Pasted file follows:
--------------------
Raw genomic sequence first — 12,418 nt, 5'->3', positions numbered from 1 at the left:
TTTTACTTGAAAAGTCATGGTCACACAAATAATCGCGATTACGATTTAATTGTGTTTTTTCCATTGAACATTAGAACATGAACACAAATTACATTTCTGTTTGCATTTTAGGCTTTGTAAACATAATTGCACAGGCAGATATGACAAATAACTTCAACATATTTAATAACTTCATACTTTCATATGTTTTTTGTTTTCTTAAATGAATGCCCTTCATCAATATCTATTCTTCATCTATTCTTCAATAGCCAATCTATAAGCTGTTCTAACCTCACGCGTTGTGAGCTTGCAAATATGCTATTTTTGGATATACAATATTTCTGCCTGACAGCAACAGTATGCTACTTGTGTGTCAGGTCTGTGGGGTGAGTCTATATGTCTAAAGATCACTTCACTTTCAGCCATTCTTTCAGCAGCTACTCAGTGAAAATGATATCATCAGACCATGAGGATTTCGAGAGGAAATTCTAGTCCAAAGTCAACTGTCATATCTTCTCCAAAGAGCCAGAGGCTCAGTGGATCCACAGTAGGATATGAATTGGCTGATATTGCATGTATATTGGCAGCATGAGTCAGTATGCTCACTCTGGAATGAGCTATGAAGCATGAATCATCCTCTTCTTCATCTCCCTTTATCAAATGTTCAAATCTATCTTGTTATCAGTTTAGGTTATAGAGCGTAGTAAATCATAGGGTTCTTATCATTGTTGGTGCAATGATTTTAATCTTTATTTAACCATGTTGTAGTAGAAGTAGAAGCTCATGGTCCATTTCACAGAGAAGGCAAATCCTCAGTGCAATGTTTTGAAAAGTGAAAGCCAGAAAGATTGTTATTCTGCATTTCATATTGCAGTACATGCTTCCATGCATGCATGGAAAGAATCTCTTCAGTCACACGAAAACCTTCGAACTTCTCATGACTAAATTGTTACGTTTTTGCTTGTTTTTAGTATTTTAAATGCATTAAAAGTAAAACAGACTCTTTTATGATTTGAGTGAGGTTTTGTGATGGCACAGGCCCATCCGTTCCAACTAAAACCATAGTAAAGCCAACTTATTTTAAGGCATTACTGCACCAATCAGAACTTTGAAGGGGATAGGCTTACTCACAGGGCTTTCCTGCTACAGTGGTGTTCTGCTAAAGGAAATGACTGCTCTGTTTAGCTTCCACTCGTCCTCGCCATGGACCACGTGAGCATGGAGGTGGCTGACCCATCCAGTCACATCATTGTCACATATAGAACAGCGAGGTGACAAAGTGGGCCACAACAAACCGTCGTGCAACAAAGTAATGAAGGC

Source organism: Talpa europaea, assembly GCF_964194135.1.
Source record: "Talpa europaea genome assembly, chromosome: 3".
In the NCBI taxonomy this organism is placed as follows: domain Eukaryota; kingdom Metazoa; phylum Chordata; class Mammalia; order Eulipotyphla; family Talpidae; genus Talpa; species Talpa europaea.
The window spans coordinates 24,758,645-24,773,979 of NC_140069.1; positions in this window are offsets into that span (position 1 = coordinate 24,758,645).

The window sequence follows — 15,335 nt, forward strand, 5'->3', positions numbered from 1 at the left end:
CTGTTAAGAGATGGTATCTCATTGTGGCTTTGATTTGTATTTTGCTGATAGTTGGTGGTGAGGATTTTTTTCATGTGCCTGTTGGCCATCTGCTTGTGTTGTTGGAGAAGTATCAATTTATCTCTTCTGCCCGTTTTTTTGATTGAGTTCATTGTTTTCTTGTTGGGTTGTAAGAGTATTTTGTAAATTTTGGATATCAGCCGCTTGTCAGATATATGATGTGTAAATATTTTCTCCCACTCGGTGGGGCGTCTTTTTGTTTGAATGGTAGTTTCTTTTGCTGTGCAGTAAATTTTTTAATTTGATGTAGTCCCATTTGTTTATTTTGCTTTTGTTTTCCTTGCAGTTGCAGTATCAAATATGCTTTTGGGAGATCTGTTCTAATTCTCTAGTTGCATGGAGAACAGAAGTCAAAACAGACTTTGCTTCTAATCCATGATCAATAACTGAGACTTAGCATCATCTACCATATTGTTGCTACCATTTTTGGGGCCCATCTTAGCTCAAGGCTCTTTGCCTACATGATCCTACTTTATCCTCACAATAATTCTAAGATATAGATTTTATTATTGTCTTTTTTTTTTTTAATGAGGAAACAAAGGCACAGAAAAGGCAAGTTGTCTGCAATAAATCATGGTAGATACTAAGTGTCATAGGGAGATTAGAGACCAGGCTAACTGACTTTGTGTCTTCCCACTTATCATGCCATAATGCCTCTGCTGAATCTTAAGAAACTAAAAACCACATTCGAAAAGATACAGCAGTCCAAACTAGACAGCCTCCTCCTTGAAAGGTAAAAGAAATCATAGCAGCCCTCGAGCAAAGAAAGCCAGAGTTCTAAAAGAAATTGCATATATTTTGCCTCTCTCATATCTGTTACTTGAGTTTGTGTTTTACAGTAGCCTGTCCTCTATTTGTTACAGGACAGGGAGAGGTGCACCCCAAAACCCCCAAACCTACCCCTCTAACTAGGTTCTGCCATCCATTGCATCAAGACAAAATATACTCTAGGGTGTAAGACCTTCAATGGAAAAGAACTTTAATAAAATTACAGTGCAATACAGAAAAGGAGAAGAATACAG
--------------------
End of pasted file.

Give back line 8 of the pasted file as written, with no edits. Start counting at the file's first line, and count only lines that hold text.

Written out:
CTGTTAAGAGATGGTATCTCATTGTGGCTTTGATTTGTATTTTGCTGATAGTTGGTGGTGAGGATTTTTTTCATGTGCCTGTTGGCCATCTGCTTGTGTTGTTGGAGAAGTATCAATTTATCTCTTCTGCCCGTTTTTTTGATTGAGTTCATTGTTTTCTTGTTGGGTTGTAAGAGTATTTTGTAAATTTTGGATATCAGCCGCTTGTCAGATATATGATGTGTAAATATTTTCTCCCACTCGGTGGGGCGTCTTTTTGTTTGAATGGTAGTTTCTTTTGCTGTGCAGTAAATTTTTTAATTTGATGTAGTCCCATTTGTTTATTTTGCTTTTGTTTTCCTTGCAGTTGCAGTATCAAATATGCTTTTGGGAGATCTGTTCTAATTCTCTAGTTGCATGGAGAACAGAAGTCAAAACAGACTTTGCTTCTAATCCATGATCAATAACTGAGACTTAGCATCATCTACCATATTGTTGCTACCATTTTTGGGGCCCATCTTAGCTCAAGGCTCTTTGCCTACATGATCCTACTTTATCCTCACAATAATTCTAAGATATAGATTTTATTATTGTCTTTTTTTTTTTTAATGAGGAAACAAAGGCACAGAAAAGGCAAGTTGTCTGCAATAAATCATGGTAGATACTAAGTGTCATAGGGAGATTAGAGACCAGGCTAACTGACTTTGTGTCTTCCCACTTATCATGCCATAATGCCTCTGCTGAATCTTAAGAAACTAAAAACCACATTCGAAAAGATACAGCAGTCCAAACTAGACAGCCTCCTCCTTGAAAGGTAAAAGAAATCATAGCAGCCCTCGAGCAAAGAAAGCCAGAGTTCTAAAAGAAATTGCATATATTTTGCCTCTCTCATATCTGTTACTTGAGTTTGTGTTTTACAGTAGCCTGTCCTCTATTTGTTACAGGACAGGGAGAGGTGCACCCCAAAACCCCCAAACCTACCCCTCTAACTAGGTTCTGCCATCCATTGCATCAAGACAAAATATACTCTAGGGTGTAAGACCTTCAATGGAAAAGAACTTTAATAAAATTACAGTGCAATACAGAAAAGGAGAAGAATACAG